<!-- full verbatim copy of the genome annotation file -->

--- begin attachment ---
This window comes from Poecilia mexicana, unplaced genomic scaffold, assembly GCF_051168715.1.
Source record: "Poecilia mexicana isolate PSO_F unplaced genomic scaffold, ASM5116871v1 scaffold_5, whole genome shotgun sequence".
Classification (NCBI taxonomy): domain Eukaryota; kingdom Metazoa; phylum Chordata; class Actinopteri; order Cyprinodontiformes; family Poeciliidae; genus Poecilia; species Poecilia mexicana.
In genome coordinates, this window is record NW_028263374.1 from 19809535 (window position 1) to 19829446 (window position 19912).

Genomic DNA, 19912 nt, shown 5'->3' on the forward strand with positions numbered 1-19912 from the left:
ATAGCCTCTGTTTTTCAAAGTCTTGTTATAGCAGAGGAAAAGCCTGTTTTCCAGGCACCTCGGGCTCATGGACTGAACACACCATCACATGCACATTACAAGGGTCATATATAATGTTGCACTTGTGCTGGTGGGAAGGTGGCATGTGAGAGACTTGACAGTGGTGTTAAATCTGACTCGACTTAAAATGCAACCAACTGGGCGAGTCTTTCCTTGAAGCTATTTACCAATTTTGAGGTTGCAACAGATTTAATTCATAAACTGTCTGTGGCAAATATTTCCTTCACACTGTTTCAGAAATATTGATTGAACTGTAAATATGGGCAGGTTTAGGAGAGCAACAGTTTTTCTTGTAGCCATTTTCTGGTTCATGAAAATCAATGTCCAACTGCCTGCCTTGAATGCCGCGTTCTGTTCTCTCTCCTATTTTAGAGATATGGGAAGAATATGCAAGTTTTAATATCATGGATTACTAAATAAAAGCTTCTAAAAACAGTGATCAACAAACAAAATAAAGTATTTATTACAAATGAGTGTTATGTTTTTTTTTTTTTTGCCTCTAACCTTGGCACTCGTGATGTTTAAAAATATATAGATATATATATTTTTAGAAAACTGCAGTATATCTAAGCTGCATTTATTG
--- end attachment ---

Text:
This window comes from Poecilia mexicana, unplaced genomic scaffold, assembly GCF_051168715.1.
Source record: "Poecilia mexicana isolate PSO_F unplaced genomic scaffold, ASM5116871v1 scaffold_5, whole genome shotgun sequence".
Classification (NCBI taxonomy): domain Eukaryota; kingdom Metazoa; phylum Chordata; class Actinopteri; order Cyprinodontiformes; family Poeciliidae; genus Poecilia; species Poecilia mexicana.
In genome coordinates, this window is record NW_028263374.1 from 19809535 (window position 1) to 19829446 (window position 19912).

Genomic DNA, 19912 nt, shown 5'->3' on the forward strand with positions numbered 1-19912 from the left:
ATAGCCTCTGTTTTTCAAAGTCTTGTTATAGCAGAGGAAAAGCCTGTTTTCCAGGCACCTCGGGCTCATGGACTGAACACACCATCACATGCACATTACAAGGGTCATATATAATGTTGCACTTGTGCTGGTGGGAAGGTGGCATGTGAGAGACTTGACAGTGGTGTTAAATCTGACTCGACTTAAAATGCAACCAACTGGGCGAGTCTTTCCTTGAAGCTATTTACCAATTTTGAGGTTGCAACAGATTTAATTCATAAACTGTCTGTGGCAAATATTTCCTTCACACTGTTTCAGAAATATTGATTGAACTGTAAATATGGGCAGGTTTAGGAGAGCAACAGTTTTTCTTGTAGCCATTTTCTGGTTCATGAAAATCAATGTCCAACTGCCTGCCTTGAATGCCGCGTTCTGTTCTCTCTCCTATTTTAGAGATATGGGAAGAATATGCAAGTTTTAATATCATGGATTACTAAATAAAAGCTTCTAAAAACAGTGATCAACAAACAAAATAAAGTATTTATTACAAATGAGTGTTATGTTTTTTTTTTTTTTGCCTCTAACCTTGGCACTCGTGATGTTTAAAAATATATAGATATATATATTTTTAGAAAACTGCAGTATATCTAAGCTGCATTTATTG